To visit Brownsville Gap today, the best way is to walk around a mile south from the marker location to the gap using the Appalachian trail.
32nd Va. (nc), 1st N.C. Arty., Richmond (Va.) Fayete Art., Magruder (Va.) Light Art.

Col. William A. Parham
6th Va., 12th Va., 16th Va., 41st Va. (nc), Portsmouth Light Art.

United States of America

Maj. Gen. William B. Franklin, VI Corps
Maj. Gen. Henry W. Slocum
Col. Torbert
1st N.J., 2nd N.J., 3rd N.J., 4th N.J.

Col. Bartlett
5th Me., 16th N.Y., 27th N.Y., 121st N.Y.(nc), 96th Pa.

Brig. Gen. Newton
18th N.Y., 31st N.Y., 32nd N.Y., 95th Pa.

Maj. Gen. William F. (Baldy) Smith

Brig. Gen. Brooks
2nd Vt., 3rd Vt. (nc), 4th Vt., 5th Vt. (nc), 6th Vt (nc)

(nc) noncombatants

Erected by Blue & Gray Educational Society / State of Maryland Department of Natural Resources.
Topics. This historical marker is listed in this topic list: War, US Civil.
Location. 39° 24.27′ N, 77° 38.436′ W. Marker is near Burkittsville, Maryland, in Frederick County. Marker is at the intersection of Gapland Road and Arnoldstown Road, on the left when traveling west on Gapland Road. Located behind the south parking lot in Gathland State Park, along side the Appalachian Trail. Touch for map. Marker is in this post office area: Burkittsville MD 21718, United States of America. Touch for directions.
Other nearby markers. At least 8 other markers are within walking distance of this marker. The 15th North Carolina (within shouting distance of
Appalachian Trail. image. Click for full size.
By Mike Stroud
4. Appalachian Trail.
this marker); GATH: The Man and His Mountain (about 300 feet away, measured in a direct line); Mell Rifles & Troup Light Artillery (about 400 feet away); Troup Light Artillery (about 400 feet away); Padgett’s Field: Confederate Last Stand (about 400 feet away); Burial: A Most Disagreeable Task (about 400 feet away); The Stage is Set (about 400 feet away); Bartlett Leads the Way (about 400 feet away). Touch for a list and map of all markers in Burkittsville.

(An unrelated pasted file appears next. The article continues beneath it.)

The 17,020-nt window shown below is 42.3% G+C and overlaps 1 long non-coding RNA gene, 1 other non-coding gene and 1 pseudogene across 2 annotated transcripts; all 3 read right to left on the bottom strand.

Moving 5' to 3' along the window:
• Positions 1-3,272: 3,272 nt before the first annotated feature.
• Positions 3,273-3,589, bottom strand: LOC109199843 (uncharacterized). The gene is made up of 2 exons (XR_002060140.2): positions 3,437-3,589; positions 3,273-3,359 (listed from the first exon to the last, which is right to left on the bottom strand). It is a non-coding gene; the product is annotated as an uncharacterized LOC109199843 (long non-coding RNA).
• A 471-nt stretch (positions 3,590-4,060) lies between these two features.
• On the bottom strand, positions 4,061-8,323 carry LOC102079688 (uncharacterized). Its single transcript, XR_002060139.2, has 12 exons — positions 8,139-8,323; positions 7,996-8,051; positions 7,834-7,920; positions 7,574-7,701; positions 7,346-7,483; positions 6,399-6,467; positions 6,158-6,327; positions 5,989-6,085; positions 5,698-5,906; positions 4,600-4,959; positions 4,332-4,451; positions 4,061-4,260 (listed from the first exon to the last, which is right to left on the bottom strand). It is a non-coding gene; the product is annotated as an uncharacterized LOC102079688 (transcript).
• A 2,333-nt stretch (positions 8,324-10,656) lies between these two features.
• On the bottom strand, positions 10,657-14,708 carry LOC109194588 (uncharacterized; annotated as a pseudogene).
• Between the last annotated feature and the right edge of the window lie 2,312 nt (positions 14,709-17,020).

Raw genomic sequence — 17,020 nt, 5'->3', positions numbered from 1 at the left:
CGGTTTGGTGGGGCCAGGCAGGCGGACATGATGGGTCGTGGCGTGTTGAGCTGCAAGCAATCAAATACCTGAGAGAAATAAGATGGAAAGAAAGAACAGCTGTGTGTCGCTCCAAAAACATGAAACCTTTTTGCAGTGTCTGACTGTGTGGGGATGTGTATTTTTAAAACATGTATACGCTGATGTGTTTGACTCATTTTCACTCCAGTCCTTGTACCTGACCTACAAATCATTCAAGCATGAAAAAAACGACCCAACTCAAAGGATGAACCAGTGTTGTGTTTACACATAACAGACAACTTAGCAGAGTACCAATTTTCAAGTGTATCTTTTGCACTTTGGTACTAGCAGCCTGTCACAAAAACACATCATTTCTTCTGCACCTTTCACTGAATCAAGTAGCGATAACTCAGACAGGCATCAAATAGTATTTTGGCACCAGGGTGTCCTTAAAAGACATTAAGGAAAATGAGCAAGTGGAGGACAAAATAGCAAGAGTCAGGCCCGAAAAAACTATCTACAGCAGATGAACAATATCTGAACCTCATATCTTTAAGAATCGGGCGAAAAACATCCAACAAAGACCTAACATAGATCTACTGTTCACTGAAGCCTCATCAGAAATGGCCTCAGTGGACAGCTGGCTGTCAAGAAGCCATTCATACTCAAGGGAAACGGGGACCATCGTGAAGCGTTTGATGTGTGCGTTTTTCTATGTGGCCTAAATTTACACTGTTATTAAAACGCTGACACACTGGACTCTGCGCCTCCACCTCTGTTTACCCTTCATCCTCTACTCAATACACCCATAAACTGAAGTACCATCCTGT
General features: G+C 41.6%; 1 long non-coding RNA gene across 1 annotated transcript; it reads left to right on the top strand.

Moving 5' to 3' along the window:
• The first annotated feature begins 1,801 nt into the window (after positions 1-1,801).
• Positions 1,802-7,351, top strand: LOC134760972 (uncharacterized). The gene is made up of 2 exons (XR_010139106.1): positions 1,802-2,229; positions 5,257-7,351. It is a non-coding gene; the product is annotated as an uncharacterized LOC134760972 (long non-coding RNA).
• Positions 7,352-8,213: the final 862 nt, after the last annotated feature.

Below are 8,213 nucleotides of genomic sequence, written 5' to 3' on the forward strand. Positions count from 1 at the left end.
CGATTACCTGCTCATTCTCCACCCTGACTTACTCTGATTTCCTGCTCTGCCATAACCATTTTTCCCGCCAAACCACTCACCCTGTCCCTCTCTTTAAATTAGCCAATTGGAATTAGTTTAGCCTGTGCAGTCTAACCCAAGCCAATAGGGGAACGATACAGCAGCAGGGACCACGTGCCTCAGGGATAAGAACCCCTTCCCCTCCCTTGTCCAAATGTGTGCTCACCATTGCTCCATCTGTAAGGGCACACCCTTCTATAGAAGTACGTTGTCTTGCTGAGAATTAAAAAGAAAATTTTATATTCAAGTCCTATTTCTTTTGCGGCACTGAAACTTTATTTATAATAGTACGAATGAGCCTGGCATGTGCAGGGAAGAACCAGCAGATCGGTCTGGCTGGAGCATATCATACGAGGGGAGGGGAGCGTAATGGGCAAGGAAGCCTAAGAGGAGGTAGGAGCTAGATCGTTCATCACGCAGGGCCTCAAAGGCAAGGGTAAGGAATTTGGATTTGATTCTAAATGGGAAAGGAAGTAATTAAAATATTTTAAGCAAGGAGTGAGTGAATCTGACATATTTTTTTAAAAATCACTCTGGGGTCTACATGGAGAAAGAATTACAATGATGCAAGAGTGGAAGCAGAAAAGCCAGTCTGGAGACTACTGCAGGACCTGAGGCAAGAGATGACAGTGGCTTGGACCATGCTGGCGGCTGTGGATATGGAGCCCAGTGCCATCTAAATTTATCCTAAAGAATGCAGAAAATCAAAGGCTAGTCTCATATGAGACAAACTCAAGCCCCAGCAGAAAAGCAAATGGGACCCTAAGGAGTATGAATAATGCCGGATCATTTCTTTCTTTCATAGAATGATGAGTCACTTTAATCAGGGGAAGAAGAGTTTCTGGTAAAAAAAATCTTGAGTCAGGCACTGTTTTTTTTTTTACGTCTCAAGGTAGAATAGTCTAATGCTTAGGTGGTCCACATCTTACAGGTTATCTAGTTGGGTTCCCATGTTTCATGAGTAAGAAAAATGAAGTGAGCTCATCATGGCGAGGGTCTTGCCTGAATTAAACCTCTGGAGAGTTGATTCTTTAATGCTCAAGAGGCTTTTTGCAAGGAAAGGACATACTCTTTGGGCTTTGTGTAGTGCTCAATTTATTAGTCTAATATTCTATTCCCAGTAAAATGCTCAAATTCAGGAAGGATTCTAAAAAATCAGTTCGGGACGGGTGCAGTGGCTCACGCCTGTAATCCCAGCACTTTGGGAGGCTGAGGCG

More about this marker. The marker displays portraits of Generals Semmes and McLaws. A map illustrates the movements described in the text.
Also see . . .
1. General Semmes’ Official Report of the Battle. (Submitted on August 24, 2007, by Craig Swain of Leesburg, Virginia.)
2. Short Biographical Listing for General Semmes. The General would be mortally wounded the following year on the second day of the battle of Gettysburg. Transported south, he would die in Martinsburg, West Virginia on July 10, 1863. (Submitted on August 24, 2007, by Craig Swain of Leesburg, Virginia.) 
Credits. This page was last revised on July 22, 2020. It was originally submitted on August 24, 2007, by Craig Swain of Leesburg, Virginia. This page has been viewed 1,915 times since then and 8 times this year. Last updated on July 18, 2020, by Bradley Owen of Morgantown, West Virginia. Photos:   1, 2, 3. submitted on August 24, 2007, by Craig Swain of Leesburg, Virginia.   4. submitted on November 29, 2008, by Mike Stroud of Bluffton, South Carolina. • J. Makali Bruton was the editor who published this page.
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Mar. 3, 2021